over India, but also partitioning India along religious lines. India’s majority Muslim provinces were to become part of
Pakistan; majority Hindu provinces part of India.

The Islamic Republic of Pakistan
was formed under Jinnah’s rule. The partition, of course, was not motivated by
Britain’s concern for the rights of India’s Muslim minority. It was a means of
weakening what was to become the independent state of India. The partition
caused the largest migration in human history, with 17 million people fleeing
across the newly formed borders in both directions to escape the accompanying
ethnic violence.

Under the terms the British
set for the partition, the rulers of the 550 “princely states” would each get
to choose which state their area would join, India or Pakistan. Of course the
decision was strictly the ruler’s, not that of the population. Kashmir,
situated just between India and Pakistan, was one of the largest “princely
states.” At the time of the partition, the ruler of Kashmir was Maharajah Hari
Singh, a descendent of Gulab Singh, who had “bought” Kashmir from the British.
While Singh was still uncommitted and considering independence for Kashmir, the
first of several wars between India and Pakistan over Kashmir broke out.

Pakistan sent its military
into Kashmir, followed by India’s military deployment by airlifting its forces.
Facing the possibility of complete loss of power if Pakistan were to succeed,
Singh decided to join India on the condition of Kashmir being an autonomous
state. By the end of the war in 1948, India won most of the territory. The
Indian government promised that the fate of Kashmir would ultimately be decided
by a referendum—which has not been held to this day. Over the years, even
the autonomy of Indian-controlled Kashmir has faded away, and this is what the
current prime minister is promising to reinstate.

Following the collapse of the
Soviet Union, India, a country that had been one of the leaders of the
non-aligned movement, shifted to the right. Economic nationalism, championed by
the Congress Party for decades, gave way to the implementation of neoliberal
policies of privatization and cutting government services. The right-wing Hindu
chauvinist Bharatiya Janata Party won the most votes in India’s elections. The
BJP promoted a Hindu nationalist ideology to battle public discontent against
its neoliberal economic policies, thus diverting the anger of Hindus against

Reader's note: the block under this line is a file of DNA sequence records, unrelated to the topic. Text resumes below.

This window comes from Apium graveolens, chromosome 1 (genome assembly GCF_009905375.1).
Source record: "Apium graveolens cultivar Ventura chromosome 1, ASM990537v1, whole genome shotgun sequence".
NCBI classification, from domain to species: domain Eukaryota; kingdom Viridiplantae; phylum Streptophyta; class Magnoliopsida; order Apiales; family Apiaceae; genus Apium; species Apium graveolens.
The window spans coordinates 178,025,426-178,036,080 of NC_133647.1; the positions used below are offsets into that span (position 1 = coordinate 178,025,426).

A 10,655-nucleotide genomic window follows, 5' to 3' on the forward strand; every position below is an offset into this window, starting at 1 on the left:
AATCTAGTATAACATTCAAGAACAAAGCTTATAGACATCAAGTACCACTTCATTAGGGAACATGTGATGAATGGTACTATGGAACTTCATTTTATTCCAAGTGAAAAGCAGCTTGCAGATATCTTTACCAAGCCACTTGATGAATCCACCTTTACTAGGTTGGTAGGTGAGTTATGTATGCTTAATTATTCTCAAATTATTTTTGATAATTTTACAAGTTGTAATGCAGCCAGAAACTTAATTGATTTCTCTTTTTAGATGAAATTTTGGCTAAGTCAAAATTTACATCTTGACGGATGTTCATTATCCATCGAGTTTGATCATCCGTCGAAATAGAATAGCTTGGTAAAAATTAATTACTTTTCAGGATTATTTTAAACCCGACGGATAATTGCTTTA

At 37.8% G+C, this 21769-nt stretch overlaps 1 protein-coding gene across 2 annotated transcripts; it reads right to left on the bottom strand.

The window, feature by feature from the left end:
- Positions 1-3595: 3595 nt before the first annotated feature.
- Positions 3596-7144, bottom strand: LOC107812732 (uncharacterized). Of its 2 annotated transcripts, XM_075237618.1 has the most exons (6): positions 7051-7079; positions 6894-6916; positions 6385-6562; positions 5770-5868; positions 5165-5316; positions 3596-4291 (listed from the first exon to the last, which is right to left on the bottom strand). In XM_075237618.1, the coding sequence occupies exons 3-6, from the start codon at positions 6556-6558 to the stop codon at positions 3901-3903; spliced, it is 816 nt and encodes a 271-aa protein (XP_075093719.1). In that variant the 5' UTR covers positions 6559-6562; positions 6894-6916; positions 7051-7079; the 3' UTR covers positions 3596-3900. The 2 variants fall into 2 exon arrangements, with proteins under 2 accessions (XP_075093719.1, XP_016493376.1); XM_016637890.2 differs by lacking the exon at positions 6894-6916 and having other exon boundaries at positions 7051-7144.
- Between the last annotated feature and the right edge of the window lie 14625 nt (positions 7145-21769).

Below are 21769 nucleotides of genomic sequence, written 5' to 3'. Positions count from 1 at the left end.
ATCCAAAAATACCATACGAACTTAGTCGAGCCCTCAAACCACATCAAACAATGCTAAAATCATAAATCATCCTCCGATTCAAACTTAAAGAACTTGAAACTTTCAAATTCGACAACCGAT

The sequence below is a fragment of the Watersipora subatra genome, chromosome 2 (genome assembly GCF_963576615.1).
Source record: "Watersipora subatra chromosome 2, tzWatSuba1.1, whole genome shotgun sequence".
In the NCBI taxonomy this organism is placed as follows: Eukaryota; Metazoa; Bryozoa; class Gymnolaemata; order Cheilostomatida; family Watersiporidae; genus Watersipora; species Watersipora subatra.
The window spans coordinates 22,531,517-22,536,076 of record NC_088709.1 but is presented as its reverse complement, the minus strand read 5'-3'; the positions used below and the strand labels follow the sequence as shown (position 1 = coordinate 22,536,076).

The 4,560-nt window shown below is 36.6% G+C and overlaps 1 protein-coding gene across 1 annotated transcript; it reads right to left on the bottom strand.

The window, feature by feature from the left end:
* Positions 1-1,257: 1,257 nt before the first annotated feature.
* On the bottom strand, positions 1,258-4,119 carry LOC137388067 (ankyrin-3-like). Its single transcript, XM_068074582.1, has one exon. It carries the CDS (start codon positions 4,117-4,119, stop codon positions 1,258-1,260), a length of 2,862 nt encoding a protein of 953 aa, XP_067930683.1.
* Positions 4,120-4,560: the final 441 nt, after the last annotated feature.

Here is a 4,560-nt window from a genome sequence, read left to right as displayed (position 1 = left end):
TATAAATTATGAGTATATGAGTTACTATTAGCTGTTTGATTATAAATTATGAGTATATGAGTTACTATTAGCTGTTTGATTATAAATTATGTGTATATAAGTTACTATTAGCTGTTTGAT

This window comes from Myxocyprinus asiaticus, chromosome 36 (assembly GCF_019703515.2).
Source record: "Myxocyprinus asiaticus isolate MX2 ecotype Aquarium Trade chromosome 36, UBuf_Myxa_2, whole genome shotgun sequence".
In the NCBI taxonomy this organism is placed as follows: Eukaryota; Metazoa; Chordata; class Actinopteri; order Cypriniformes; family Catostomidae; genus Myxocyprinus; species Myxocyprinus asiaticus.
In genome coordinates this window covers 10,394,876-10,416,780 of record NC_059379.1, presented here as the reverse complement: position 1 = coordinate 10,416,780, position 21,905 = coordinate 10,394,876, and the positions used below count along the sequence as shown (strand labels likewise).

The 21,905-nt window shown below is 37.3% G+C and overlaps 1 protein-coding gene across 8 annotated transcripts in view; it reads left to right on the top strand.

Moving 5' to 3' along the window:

Muslims. The BJP is no longer in power today, but anti-Muslim chauvinism has
become a fact of life in Indian politics. Several large-scale massacres, often
aided by the police, have taken place against Muslims.

The crisis of Kashmir is a
living example of the inability of the capitalist class to resolve ethnic
conflicts, even its progressive factions fighting imperialism for independence
in oppressed countries. Gandhi and the other leaders of the Indian independence
movement, while not national chauvinists, failed to implement policies to
create unity between Indians of all nationalities. The fact that Jinnah’s
Muslim League gained popularity and turned toward British imperialism to
improve its position against the mostly Hindu Congress Party was a reflection
of this fact.

Religious and ethnic conflicts not natural and inevitable

Religious and ethnic conflicts are not natural
and inevitable phenomena. When communities are not provoked and set up against
one another, they live in peace and harmony. Only
under capitalism are ethnic conflicts inevitable. Socialist countries have
managed to address the national question successfully, despite having been
invaded, or constantly under the threat of invasion, by imperialist states.

The Soviet Union turned the
vast czarist Russian Empire, the “prison house of nations,” into a country
where people of dozens of different nationalities lived harmoniously. With the
overthrow of the Soviet Union, ethnic massacres promptly resumed. Following
WWII, the Federated Republic of Yugoslavia united Serbs, Croats, Bosnian
Muslims and several other nationalities on the basis of socialist ownership of
the means of production. With the partial return of capitalism to Yugoslavia—the
implementation of the IMF/World Bank austerity measures in the 1980s and 1990s,
Yugoslavia was engulfed in a bloodbath of heart-wrenching ethnic massacres. Of course,
a big part was played by the imperialist funding and promotion of chauvinistic
political forces among each of the nationalities.

Although often shrouded in
religious or nationalistic language, the root cause of religious and ethnic
wars is not strict adherence of different communities to religious dogma or
nationalistic mythologies. Fighting for survival, working people are forced to
engage in a relentless competition for gaining access to resources—land, water,
housing and so on. Bourgeois-national forces, no matter how progressive, are by
nature unable to call off this competition. They do, after all, represent the
interests of a faction of the bourgeoisie, not just against imperialism, but
also against their own country’s working class. And no sector of the capitalist
class can be indifferent to the pursuit of resources and markets.

In contrast, by dispossessing
the capitalist class and through public ownership of the means of production,
socialism lays the material basis for the elimination of national conflicts.
The capitalist class promotes national conflicts to prevent the unity of the
working class and oppressed masses. The socialist state has no interest in
doing that and every reason to promote solidarity among people of different
nationalities. With society’s resources rationally allocated through a planned
economy, the material basis for the competition of different peoples is
removed.

There is a long, hard
struggle ahead, but the working people of India will ultimately win victory,
not by scoring wins against oppressed people of other nationalities and
religions, but by uniting in a struggle against imperialism and their own
capitalist class.